INDUSTRIAL RELATIONS ACTS, 1946 TO 2001
SECTION 26(1), INDUSTRIAL RELATIONS ACT, 1990
C & C IRELAND LIMITED
(REPRESENTED BY IRISH BUSINESS AND EMPLOYERS' CONFEDERATION)
- AND -
SERVICES INDUSTRIAL PROFESSIONAL TECHNICAL UNION
Chairman: Mr Flood
Employer Member: Mr Pierce
Worker Member: Mr O'Neill
1. (1) Claim for fixed payment allowance. (2) Meal allowance.
2. The dispute concerns the re-deployment of two drivers into the warehouse under the terms of a Company/Union restructuring agreement. The Union states that the claimants have been treated less favourably than other workers employed in the warehouse. The Company has refused to give them fixed payments and has also refused to compensate them for the loss of their meal allowance. The Union claims that management has failed to treat these workers in a fair manner consistent with settlements which have gone before.
Management rejected the Union's claim.
As no agreement was possible between the parties, the dispute was referred to the Conciliation Service of the Labour Relations Commission. A conciliation conference was held on the 28th August, 2002 but no agreement was reached. The dispute was referred to the Labour Court on the 17th September, 2002, in accordance with Section 26 (1) of the Industrial Relations Act, 1990. The Court investigated the dispute on the 5th December, 2002.
3. 1.The only compensation received by the claimants was a "once off" payment of £3,500 (€4,444.08) for change in hours and work practices.
2. The changes in work practices and working time by the claimants were much more drastic than those of the warehouse and factory operatives.
3. The operatives concerned in this case are the last for which claims of this nature can be submitted and any fixed payment red circled as per all other employees.
4. Management should treat the claimants in a fair manner and consistent with settlements which have gone before.
4. 1. The Company can see no justification for the claim. The workers' earnings have
increased significantly since transferring to the distribution area.
2. A fixed bonus that had been in place was consolidated on a "red circle" basis for 41 long-term distribution and operations employees. The claimants in this case were not in this group as they were employed as drivers.
3. There is no loss of earnings for the workers involved in this claim when comparing the old driver's weekly rate with current earnings.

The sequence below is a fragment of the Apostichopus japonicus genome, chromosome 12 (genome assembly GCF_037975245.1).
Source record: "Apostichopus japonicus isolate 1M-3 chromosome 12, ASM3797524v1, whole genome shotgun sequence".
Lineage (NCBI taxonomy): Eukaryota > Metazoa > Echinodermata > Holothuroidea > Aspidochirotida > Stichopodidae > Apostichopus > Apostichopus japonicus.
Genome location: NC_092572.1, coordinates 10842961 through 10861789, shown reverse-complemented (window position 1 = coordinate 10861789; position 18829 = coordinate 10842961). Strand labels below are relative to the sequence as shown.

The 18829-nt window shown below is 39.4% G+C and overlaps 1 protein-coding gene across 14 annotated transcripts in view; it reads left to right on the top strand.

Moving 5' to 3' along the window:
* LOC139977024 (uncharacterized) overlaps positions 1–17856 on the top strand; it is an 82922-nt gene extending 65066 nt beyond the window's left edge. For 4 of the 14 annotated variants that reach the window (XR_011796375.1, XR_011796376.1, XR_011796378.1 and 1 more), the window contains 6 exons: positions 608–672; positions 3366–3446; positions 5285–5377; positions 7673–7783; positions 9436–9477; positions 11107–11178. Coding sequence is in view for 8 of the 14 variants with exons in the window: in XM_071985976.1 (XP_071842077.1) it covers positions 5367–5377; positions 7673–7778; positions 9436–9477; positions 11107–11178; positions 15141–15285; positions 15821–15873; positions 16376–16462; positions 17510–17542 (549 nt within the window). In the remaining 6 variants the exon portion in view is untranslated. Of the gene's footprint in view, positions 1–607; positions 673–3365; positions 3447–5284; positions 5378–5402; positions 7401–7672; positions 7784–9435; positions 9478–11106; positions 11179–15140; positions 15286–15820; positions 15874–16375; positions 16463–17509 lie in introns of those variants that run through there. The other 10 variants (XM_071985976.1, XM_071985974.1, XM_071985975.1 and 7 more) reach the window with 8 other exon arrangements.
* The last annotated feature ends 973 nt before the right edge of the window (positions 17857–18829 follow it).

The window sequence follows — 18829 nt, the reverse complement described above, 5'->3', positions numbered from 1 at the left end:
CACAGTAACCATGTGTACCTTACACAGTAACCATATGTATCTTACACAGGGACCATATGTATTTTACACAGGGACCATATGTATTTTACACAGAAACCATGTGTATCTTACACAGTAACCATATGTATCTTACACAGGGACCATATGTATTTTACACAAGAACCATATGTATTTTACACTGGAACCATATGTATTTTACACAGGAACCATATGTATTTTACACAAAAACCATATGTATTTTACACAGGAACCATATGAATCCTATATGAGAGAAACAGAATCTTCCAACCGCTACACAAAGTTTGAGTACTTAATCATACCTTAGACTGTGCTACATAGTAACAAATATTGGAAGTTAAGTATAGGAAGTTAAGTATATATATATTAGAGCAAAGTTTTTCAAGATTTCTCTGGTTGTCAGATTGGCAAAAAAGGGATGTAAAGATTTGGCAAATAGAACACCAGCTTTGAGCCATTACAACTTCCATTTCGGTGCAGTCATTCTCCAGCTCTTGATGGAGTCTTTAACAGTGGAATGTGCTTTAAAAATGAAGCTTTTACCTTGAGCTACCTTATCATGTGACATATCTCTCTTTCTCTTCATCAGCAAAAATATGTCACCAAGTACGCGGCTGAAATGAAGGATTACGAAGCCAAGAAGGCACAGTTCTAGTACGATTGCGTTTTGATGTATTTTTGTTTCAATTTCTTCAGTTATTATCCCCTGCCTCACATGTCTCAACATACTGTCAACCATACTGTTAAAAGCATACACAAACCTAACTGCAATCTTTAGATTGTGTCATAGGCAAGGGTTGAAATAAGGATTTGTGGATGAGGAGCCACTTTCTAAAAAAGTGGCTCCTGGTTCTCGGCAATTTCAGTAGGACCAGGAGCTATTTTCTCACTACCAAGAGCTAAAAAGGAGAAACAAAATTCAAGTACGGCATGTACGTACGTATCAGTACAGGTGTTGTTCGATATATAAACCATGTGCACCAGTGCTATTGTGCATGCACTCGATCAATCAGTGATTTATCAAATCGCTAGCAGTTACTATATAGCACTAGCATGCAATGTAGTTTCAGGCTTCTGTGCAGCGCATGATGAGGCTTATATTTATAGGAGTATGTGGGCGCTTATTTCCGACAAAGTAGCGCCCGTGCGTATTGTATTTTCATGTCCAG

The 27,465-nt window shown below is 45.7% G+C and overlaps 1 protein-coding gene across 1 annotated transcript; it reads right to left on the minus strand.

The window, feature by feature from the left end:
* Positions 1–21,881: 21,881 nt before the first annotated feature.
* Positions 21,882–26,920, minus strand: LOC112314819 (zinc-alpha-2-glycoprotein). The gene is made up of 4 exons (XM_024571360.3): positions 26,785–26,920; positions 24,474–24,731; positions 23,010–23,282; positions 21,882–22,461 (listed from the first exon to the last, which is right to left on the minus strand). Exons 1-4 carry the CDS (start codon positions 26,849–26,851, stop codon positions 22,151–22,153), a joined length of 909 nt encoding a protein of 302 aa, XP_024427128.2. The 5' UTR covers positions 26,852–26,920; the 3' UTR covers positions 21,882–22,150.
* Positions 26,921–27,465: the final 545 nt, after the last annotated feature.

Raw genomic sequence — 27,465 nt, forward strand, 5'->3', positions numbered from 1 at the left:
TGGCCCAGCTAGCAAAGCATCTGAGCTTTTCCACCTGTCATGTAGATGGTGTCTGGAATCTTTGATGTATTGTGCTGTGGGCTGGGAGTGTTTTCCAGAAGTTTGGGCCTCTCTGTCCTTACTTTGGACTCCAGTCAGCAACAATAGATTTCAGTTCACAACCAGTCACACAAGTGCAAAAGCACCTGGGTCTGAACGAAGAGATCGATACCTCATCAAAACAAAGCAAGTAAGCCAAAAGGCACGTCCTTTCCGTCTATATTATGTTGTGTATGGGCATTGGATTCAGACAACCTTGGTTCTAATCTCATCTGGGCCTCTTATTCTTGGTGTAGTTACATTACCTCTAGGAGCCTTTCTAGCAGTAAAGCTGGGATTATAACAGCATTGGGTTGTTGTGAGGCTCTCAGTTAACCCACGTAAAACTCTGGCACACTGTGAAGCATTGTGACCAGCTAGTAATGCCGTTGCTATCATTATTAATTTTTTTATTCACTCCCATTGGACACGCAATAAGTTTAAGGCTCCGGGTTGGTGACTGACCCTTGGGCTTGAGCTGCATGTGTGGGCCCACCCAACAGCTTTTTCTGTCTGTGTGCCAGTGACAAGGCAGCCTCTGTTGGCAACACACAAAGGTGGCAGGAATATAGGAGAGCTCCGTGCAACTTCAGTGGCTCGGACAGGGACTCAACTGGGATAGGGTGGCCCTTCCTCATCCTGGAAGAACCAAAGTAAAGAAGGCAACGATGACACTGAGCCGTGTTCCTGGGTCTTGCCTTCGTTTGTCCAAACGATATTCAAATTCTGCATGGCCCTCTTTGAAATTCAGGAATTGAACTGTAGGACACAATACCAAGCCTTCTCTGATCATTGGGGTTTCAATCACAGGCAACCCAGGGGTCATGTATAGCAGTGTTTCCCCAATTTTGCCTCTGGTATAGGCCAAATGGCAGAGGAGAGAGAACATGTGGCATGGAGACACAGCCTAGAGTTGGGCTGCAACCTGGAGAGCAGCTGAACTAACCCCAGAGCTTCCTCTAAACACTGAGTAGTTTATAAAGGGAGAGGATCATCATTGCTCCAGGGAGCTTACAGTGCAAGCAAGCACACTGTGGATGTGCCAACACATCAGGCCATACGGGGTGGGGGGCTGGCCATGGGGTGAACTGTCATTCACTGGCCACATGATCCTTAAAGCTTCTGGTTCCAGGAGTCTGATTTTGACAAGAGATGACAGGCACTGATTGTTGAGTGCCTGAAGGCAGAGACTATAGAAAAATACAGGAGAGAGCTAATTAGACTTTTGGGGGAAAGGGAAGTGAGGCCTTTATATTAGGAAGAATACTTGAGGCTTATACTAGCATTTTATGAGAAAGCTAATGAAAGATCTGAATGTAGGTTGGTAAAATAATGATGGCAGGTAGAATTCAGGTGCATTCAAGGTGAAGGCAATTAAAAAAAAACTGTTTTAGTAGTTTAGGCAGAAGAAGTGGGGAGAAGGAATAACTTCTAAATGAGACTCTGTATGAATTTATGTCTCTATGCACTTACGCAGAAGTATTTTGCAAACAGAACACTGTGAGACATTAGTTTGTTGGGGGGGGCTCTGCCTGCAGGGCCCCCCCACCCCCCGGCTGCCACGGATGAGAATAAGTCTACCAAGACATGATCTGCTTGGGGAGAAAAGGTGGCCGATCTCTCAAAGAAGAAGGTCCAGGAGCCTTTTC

4. The workers concerned were given the opportunity to transfer under the same terms as they had in the transport section in Kylemore Road, to a new transport site in Nangor Road, but they refused.
4. 1. The Company should compensate the claimants for the loss of the meal allowance as a result of their redeployment to the warehouse.
2. In LCR15044, the Court has given recognition to the fact that the discontinuation of meal allowances has been compensated for in the past.
3. The Union is seeking compensation of three times the annual loss for the claimants concerned.
5. 1. There is no substance to this claim. Meal allowances are paid to off-site employees to cover subsistence expenses incurred while driving. As warehouse operatives, these men no longer incur subsistence expenses and have access to a canteen facility.
2. Following Labour Court Recommendation LCR16715, the claimants agreed to move to the warehouse and in doing so accepted the terms and conditions agreed with warehouse and operational staff with a significant increase in income and improved terms and conditions.
3. The claimants, along with their colleagues, received payments in 1996 and 2000 in return for accepting restructuring changes. The Company has met all its obligations in a fair manner and in accordance with normal local and national agreements.
Fixed Payment Allowance:
The Court having considered the written and oral submissions is not satisfied that the claimants have been treated in a less favourable manner than employees engaged in previous settlements. The Court, therefore, does not recommend concession of the Union's claim.
In the claim for loss of meal allowance the Court has been shown no evidence to substantiate the management claim that it was part of an agreement and therefore bought out. The Court finds that there is a case to be answered on this claim and recommends that the parties meet to try to reach an agreement.
If they fail to reach agreement, this matter can be referred back to the Court for a definitive recommendation.
Signed on behalf of the Labour Court
19th December, 2002______________________
Enquiries concerning this Recommendation should be addressed to Larry Wisely, Court Secretary.